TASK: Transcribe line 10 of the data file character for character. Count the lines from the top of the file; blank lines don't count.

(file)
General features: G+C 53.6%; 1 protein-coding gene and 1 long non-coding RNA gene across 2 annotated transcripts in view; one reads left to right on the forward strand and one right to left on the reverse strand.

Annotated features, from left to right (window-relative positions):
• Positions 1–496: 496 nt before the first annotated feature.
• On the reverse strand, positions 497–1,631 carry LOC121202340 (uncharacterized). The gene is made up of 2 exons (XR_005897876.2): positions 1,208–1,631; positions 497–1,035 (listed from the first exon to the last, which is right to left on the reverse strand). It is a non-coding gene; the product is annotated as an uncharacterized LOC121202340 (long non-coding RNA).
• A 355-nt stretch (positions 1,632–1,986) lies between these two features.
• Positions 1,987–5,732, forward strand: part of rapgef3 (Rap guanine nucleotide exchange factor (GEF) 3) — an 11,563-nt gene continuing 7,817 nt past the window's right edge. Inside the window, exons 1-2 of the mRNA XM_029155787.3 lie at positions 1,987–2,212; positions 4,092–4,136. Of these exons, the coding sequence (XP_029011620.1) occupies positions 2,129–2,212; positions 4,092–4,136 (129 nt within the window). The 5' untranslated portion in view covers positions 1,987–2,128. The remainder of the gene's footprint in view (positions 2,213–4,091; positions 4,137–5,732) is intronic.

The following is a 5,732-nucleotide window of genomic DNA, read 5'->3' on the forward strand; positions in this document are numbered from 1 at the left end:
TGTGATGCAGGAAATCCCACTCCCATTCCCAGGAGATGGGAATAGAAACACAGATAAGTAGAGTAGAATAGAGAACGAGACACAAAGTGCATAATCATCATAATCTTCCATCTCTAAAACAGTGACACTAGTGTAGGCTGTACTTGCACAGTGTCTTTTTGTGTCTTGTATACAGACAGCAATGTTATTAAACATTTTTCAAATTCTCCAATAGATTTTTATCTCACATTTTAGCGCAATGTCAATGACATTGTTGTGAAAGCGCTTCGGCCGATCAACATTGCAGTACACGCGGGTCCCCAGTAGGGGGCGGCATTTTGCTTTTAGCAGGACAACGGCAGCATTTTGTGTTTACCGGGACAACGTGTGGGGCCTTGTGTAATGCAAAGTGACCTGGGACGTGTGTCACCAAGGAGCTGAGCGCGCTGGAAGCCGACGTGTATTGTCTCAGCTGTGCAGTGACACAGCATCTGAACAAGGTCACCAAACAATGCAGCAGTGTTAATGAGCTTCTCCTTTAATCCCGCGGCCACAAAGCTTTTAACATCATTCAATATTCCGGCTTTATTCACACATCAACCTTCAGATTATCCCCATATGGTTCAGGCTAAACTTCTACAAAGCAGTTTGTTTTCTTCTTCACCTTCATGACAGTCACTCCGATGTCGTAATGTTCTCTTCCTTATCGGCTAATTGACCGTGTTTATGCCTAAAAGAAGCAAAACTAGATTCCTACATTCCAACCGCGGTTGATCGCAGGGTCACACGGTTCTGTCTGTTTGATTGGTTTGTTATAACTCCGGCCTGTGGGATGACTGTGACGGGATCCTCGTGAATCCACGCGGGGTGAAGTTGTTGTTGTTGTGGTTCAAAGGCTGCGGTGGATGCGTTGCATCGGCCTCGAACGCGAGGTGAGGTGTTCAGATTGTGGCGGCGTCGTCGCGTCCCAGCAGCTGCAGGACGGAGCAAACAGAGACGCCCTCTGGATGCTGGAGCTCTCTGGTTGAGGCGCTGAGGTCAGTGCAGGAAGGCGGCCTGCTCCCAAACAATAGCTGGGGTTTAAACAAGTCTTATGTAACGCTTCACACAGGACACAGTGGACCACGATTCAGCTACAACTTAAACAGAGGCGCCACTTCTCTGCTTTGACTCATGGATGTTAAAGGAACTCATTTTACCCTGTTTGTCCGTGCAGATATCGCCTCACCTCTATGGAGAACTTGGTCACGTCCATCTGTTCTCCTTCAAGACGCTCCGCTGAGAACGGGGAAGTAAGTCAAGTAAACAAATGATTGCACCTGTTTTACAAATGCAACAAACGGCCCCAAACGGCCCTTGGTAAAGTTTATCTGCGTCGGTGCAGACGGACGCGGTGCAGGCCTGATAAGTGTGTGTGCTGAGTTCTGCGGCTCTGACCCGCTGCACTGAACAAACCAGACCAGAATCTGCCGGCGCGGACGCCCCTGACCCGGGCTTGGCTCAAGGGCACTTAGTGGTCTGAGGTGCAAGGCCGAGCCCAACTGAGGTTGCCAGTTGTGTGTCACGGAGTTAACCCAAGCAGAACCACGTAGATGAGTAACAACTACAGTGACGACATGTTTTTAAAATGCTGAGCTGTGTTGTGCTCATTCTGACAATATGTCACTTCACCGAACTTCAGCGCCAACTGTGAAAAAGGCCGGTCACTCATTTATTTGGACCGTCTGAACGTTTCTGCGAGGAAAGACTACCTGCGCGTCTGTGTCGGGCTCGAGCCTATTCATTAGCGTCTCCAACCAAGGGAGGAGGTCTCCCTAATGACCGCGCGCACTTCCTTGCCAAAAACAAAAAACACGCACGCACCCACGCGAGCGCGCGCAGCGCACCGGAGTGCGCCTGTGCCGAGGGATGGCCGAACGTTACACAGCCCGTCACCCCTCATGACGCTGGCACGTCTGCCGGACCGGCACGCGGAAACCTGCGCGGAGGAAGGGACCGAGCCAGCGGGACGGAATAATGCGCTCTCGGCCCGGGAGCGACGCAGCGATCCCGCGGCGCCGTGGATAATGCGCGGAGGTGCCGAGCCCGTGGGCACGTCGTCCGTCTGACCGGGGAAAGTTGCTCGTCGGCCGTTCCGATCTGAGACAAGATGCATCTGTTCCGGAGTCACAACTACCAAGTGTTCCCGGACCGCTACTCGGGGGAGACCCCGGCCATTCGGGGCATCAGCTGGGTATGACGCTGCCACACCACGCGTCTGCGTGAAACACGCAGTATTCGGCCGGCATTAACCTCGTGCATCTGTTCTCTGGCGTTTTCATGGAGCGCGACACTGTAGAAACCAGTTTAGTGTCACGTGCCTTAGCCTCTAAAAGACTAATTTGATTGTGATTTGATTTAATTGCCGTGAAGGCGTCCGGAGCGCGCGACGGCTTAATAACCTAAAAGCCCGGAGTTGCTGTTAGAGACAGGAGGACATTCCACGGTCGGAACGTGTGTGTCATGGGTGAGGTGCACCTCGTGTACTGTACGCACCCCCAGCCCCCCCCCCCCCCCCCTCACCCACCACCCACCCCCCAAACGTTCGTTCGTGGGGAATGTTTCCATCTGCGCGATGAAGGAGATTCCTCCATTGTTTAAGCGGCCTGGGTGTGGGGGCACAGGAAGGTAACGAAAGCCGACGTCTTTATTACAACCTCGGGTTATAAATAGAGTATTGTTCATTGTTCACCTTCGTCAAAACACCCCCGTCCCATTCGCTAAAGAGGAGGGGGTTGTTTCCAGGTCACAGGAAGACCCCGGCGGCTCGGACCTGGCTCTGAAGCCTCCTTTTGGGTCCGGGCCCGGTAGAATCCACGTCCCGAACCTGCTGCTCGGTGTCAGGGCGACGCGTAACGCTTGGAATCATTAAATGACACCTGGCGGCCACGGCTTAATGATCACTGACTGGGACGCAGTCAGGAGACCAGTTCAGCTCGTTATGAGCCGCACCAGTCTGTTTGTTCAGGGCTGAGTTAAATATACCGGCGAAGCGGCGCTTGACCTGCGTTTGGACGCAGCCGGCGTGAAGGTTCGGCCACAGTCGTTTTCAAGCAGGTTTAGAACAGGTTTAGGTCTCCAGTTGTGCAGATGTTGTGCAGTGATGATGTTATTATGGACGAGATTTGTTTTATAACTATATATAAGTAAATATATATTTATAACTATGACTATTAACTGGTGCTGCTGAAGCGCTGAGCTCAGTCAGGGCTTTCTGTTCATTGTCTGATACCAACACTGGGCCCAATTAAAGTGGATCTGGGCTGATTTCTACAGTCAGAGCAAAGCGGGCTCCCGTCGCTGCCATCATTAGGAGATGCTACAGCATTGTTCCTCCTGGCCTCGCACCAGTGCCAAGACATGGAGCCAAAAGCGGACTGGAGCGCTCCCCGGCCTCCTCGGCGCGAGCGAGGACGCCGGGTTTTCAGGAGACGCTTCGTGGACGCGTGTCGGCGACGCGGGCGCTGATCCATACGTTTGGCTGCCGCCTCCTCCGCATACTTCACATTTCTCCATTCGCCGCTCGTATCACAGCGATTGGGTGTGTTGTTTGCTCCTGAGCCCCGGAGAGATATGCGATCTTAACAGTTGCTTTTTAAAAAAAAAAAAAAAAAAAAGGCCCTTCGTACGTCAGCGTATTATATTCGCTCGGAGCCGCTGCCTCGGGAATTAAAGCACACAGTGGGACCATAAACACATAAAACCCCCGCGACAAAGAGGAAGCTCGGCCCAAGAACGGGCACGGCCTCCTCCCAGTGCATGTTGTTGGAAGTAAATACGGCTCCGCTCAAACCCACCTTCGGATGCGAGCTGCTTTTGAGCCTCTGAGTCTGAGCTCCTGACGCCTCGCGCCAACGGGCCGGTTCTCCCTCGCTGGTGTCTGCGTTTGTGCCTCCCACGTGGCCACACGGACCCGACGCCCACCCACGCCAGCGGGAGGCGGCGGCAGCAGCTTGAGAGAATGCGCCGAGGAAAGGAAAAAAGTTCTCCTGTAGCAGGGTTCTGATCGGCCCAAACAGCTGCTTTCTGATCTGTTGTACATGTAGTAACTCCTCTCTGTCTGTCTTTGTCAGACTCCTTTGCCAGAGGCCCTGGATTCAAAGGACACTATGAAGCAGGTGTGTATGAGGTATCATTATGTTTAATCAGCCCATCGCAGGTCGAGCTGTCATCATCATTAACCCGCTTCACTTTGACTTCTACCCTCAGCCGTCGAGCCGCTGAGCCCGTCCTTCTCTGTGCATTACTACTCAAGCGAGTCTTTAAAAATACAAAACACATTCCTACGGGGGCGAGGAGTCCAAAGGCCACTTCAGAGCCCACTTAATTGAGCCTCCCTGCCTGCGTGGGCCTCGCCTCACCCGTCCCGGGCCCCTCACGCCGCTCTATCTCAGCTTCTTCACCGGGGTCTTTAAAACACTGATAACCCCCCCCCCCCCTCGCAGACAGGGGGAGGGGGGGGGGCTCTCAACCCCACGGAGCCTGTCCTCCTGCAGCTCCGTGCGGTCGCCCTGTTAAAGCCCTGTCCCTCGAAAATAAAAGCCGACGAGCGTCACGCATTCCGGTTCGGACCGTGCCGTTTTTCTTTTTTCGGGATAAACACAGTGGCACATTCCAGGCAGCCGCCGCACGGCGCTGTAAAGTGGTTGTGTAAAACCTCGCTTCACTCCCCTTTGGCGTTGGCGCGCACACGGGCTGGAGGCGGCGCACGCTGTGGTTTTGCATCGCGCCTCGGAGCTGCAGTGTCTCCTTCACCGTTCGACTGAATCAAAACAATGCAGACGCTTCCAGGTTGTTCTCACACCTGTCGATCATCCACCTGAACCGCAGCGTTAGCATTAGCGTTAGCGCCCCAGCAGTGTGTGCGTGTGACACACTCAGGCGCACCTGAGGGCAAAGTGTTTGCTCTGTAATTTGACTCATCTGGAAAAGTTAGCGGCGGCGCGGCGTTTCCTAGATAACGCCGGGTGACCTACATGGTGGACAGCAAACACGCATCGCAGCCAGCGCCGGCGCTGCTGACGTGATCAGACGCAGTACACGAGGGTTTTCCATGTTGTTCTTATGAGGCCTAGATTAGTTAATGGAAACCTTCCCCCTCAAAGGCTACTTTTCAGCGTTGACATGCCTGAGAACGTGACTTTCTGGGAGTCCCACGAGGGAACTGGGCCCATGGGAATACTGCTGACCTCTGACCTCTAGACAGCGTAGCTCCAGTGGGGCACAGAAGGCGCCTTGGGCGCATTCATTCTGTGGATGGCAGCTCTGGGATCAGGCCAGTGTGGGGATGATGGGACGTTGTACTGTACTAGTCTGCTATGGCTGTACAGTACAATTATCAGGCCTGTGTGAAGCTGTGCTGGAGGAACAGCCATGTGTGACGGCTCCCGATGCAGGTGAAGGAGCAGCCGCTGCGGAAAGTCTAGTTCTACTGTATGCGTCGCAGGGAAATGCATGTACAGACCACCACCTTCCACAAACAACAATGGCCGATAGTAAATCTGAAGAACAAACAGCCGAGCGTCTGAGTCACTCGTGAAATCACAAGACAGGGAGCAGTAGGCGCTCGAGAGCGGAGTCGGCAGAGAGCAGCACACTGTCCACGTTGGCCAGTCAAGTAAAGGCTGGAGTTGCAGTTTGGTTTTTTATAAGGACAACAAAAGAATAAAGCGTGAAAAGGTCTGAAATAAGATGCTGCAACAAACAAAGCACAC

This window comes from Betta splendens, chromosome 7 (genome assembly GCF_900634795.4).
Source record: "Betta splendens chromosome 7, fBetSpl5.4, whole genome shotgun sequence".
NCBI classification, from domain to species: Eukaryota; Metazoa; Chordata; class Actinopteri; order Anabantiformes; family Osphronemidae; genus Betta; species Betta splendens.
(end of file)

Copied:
Source record: "Betta splendens chromosome 7, fBetSpl5.4, whole genome shotgun sequence".